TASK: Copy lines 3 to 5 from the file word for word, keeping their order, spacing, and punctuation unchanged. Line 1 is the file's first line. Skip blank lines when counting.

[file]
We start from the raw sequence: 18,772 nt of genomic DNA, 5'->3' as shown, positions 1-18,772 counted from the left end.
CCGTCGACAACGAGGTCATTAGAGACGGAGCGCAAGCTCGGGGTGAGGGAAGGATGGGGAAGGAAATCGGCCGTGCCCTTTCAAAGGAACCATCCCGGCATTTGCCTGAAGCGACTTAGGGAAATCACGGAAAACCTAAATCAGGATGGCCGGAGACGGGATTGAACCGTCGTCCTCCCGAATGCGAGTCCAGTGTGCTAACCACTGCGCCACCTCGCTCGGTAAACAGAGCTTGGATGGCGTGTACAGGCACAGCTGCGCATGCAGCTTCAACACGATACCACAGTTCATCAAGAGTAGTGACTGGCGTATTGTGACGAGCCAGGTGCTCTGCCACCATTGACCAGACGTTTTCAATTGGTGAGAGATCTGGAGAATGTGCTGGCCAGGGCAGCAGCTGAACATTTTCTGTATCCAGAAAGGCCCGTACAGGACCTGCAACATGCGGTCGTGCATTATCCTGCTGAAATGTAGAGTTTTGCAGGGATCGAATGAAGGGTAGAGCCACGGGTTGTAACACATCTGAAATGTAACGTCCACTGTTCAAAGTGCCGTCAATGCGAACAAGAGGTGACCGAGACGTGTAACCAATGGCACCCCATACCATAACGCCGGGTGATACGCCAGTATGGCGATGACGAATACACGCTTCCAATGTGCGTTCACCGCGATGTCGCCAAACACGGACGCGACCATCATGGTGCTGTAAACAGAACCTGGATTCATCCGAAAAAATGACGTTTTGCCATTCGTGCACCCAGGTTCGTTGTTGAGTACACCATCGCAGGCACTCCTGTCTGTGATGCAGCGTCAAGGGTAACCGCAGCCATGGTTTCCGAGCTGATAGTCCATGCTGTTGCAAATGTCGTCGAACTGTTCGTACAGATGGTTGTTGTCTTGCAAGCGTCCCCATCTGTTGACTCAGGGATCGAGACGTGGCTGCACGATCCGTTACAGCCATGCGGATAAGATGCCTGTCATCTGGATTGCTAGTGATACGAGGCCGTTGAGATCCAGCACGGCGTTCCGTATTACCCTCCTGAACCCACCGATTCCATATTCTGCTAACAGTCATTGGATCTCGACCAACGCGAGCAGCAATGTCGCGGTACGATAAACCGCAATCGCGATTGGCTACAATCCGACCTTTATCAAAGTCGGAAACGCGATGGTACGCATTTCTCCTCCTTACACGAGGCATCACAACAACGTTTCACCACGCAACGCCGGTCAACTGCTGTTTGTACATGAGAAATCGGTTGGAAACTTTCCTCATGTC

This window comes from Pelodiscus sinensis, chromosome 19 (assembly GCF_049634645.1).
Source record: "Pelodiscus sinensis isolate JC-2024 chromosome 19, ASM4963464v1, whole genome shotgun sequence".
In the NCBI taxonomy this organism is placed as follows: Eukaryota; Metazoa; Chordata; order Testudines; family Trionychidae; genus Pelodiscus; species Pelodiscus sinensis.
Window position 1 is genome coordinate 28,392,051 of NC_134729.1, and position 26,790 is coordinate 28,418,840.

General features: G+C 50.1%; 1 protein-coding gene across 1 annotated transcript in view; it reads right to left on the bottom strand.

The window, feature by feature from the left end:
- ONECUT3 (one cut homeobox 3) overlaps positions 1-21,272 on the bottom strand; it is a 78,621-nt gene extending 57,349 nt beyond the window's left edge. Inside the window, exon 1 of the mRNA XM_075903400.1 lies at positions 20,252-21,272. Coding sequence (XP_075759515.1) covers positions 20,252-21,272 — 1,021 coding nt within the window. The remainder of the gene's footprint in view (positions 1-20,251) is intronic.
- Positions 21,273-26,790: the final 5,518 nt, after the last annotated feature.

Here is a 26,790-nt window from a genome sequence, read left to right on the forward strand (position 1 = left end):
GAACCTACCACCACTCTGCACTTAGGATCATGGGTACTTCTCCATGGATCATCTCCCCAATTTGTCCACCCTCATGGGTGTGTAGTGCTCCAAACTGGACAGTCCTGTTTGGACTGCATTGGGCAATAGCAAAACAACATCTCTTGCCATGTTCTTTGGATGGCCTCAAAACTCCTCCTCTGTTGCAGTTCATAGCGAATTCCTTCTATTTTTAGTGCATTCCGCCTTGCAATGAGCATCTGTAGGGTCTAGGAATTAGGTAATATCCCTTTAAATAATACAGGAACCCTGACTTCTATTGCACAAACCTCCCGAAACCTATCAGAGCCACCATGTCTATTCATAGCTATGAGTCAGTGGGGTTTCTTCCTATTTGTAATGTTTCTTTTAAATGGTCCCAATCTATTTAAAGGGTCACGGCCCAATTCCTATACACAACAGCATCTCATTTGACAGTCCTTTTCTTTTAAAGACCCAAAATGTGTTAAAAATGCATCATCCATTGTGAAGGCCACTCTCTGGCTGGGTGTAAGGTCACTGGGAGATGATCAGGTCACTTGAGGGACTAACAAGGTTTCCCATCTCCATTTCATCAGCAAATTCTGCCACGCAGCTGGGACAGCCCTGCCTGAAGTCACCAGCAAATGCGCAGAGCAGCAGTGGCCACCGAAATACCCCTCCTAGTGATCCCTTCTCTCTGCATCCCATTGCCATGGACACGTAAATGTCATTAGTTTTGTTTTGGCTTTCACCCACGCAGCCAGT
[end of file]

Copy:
This window comes from Pelodiscus sinensis, chromosome 19 (assembly GCF_049634645.1).
Source record: "Pelodiscus sinensis isolate JC-2024 chromosome 19, ASM4963464v1, whole genome shotgun sequence".
In the NCBI taxonomy this organism is placed as follows: Eukaryota; Metazoa; Chordata; order Testudines; family Trionychidae; genus Pelodiscus; species Pelodiscus sinensis.